Last week, Netflix released the latest iteration of the Voltron franchise. I’ve been cautiously optimistic about the new series, Voltron: Legendary Defender, since I heard about the project. The more I saw animation clips from Dreamworks and interviews with showrunners Joaquim Dos Santos and Lauren Montgomery, the more torn I became. Legendary Defenders looked amazing. It sounded like the folks involved were on the money and trying to create a show that both old and new Voltron fans could enjoy. Still, I couldn’t let myself get too excited. I’ve been burned by too many lackluster reboots and updates, and Voltron is important to me. I don’t think I would’ve made it through fourth grade without Voltron. I debated whether I should tune in on June 10, and after much angst, I decided I would watch the first three episodes. I ended up watching the whole series. This post is not so much a review but a reaction. I’ll have reviews and more indepth commentary in upcoming weeks, once Comparative Geeks makes its move to self-hosted.
Editor’s Note: post includes a few excited expletives.
First and Foremost:
I. LOVE. THIS. SHOW.
OMG, you have no idea!
Legendary Defender is what I imagined the universe of Voltron to be like. When I was nine or ten, I had a whole imaginary world of Voltron in my head. It filled in the gaps in the story and fleshed out the characters. My headcannon went beyond the formulaic pattern of the original anime and explained or corrected all the inconsistencies that came from trying to mash two (or 3) Japanese series’ into one universe. If I’d been a little older, I would have written it down as fanfiction.
Now I don’t have to, because Legendary Defender has fucking OUTDONE ME. It’s a rich, complex space opera with compelling characters and a blend of science and magic that makes sense when held up to my ever-critical magnifying glass. It’s not quite the story I would have written, but it’s pretty goddamned close.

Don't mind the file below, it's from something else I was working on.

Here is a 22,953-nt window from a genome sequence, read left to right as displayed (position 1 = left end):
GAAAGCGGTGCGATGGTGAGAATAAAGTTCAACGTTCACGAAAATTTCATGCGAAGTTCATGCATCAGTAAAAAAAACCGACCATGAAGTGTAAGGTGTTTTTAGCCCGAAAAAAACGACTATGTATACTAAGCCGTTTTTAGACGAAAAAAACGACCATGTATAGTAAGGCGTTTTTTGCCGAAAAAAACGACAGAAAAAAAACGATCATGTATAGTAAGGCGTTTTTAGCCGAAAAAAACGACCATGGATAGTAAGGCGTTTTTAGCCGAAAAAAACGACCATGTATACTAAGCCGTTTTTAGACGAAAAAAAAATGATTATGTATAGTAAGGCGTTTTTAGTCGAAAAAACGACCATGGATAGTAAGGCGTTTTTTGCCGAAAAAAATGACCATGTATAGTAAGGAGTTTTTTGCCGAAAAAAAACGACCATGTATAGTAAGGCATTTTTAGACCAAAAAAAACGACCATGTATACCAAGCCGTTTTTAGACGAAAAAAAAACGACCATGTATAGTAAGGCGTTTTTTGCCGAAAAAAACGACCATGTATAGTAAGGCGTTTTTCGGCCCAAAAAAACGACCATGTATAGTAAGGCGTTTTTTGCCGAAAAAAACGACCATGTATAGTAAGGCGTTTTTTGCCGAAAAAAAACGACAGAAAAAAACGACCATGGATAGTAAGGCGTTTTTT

On top of that, after watching through the 13 episodes of Season 1, I only have a handful of complaints. If you follow my blog, you’ll know that this is nothing short of miraculous. I’ve been quite vocal about my dislike of or disappointment in the sci-fi genre as a whole over the last five or six years.
Legendary Defender is the space opera that I’ve been waiting for — and no, I don’t care if it’s targeted to 7-10 year-olds. It’s a quality science fantasy that deserves to be taken seriously.
What I Love Most
- Character Development — I love how much all of the Paladins grow from their points of introduction until the end of the season. Pidge and Hunk especially get a lot of development time, and I wasn’t expecting them to get much this season. I’ve seen some fans voicing dissatisfaction with Keith’s characterization in the series, and I agree that it’s a departure from how the character’s been interpreted in DotU and Voltron Force, but I find it exciting. In previous iterations, Keith has been the heroic leader from the start. He’s always upstanding, charismatic, honorable, etc, and that’s all well and good, but there’s only so much to do with that sort of character on a children’s show. The new Keith has so much more potential for growth and development. Allura is flat-out amazing and Shiro brings something dark and edgy to the leadership position that will contrast well with both Keith and Allura later on, regardless of which way the series takes their roles.
- Awesome Female Characters — After the first few episodes, I was all set to start griping and complaining about the lack of female characters in the field. Allura isn’t piloting a lion (yet?) and even though I like what they’re doing with her character, I felt like she needed to be more active. I didn’t like the sense of the Paladins being a “boys club.” Then some awesome things happened (I won’t spoil.) and I had to take back all my gripes. I was more than willing to do so, and I’m with the writers all the way here.
- Worldbuilding — I already mentioned this, but it bears repeating. The worldbuilding on this series is A M A Z I N G, especially for children’s science fiction, where usually the worldbuilding is lazy and relies on the fact that the audience is young to skimp on world development.
- Ship designs — the Castle of Lions and the Lions themselves look incredible. I get chills looking at those Lions. They’re everything they should be and then some.
What I’m Not Crazy About
- The score— Seriously, the music in this series needs a facelift.
- Coran as comic relief— On the one hand, Coran is more useful than he was in the original. On the other hand, he acts like a buffoon and he’s annoying.
What I Really Can’t Stand
- The transformation sequence —I tried to get on board with it, but it’s dull and uninspiring. The transformation should be a kick-ass, heart pounding experience. This one is so boring I get up to get a drink while they form Voltron.
- That. CLIFFHANGER. Oh my God. I hate you, whoever wrote that. I hope you get chronic, incurable athlete’s foot.
Go watch Voltron. Go. Right now.